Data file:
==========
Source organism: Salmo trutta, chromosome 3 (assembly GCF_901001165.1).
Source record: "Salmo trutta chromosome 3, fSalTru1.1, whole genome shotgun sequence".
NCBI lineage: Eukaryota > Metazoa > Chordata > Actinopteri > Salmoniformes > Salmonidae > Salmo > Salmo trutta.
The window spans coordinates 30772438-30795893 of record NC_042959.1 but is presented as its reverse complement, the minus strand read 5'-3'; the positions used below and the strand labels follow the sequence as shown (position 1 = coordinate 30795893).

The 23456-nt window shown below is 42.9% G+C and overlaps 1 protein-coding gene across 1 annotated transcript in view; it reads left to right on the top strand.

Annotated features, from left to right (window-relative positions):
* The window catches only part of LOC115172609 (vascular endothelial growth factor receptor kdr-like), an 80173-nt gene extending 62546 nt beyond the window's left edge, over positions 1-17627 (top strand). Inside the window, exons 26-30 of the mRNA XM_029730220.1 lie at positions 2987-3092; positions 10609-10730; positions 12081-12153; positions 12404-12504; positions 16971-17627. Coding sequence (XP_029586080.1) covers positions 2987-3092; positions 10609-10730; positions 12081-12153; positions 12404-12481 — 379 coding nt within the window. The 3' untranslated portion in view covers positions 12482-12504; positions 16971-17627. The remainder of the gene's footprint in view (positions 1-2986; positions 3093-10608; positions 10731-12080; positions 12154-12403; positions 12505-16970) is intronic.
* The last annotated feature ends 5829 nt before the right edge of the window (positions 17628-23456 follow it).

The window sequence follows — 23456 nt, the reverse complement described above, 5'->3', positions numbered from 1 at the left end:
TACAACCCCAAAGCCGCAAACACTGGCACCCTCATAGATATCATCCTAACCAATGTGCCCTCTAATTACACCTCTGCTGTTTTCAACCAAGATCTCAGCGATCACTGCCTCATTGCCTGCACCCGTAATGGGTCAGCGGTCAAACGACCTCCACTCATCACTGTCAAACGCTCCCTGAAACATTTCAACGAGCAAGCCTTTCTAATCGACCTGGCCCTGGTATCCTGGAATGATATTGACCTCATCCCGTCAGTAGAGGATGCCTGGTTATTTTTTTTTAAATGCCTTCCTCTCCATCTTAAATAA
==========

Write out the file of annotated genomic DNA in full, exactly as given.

Source organism: Salmo trutta, chromosome 3 (assembly GCF_901001165.1).
Source record: "Salmo trutta chromosome 3, fSalTru1.1, whole genome shotgun sequence".
NCBI lineage: Eukaryota > Metazoa > Chordata > Actinopteri > Salmoniformes > Salmonidae > Salmo > Salmo trutta.
The window spans coordinates 30772438-30795893 of record NC_042959.1 but is presented as its reverse complement, the minus strand read 5'-3'; the positions used below and the strand labels follow the sequence as shown (position 1 = coordinate 30795893).

The 23456-nt window shown below is 42.9% G+C and overlaps 1 protein-coding gene across 1 annotated transcript in view; it reads left to right on the top strand.

Annotated features, from left to right (window-relative positions):
* The window catches only part of LOC115172609 (vascular endothelial growth factor receptor kdr-like), an 80173-nt gene extending 62546 nt beyond the window's left edge, over positions 1-17627 (top strand). Inside the window, exons 26-30 of the mRNA XM_029730220.1 lie at positions 2987-3092; positions 10609-10730; positions 12081-12153; positions 12404-12504; positions 16971-17627. Coding sequence (XP_029586080.1) covers positions 2987-3092; positions 10609-10730; positions 12081-12153; positions 12404-12481 — 379 coding nt within the window. The 3' untranslated portion in view covers positions 12482-12504; positions 16971-17627. The remainder of the gene's footprint in view (positions 1-2986; positions 3093-10608; positions 10731-12080; positions 12154-12403; positions 12505-16970) is intronic.
* The last annotated feature ends 5829 nt before the right edge of the window (positions 17628-23456 follow it).

The window sequence follows — 23456 nt, the reverse complement described above, 5'->3', positions numbered from 1 at the left end:
TACAACCCCAAAGCCGCAAACACTGGCACCCTCATAGATATCATCCTAACCAATGTGCCCTCTAATTACACCTCTGCTGTTTTCAACCAAGATCTCAGCGATCACTGCCTCATTGCCTGCACCCGTAATGGGTCAGCGGTCAAACGACCTCCACTCATCACTGTCAAACGCTCCCTGAAACATTTCAACGAGCAAGCCTTTCTAATCGACCTGGCCCTGGTATCCTGGAATGATATTGACCTCATCCCGTCAGTAGAGGATGCCTGGTTATTTTTTTTTAAATGCCTTCCTCTCCATCTTAAATAA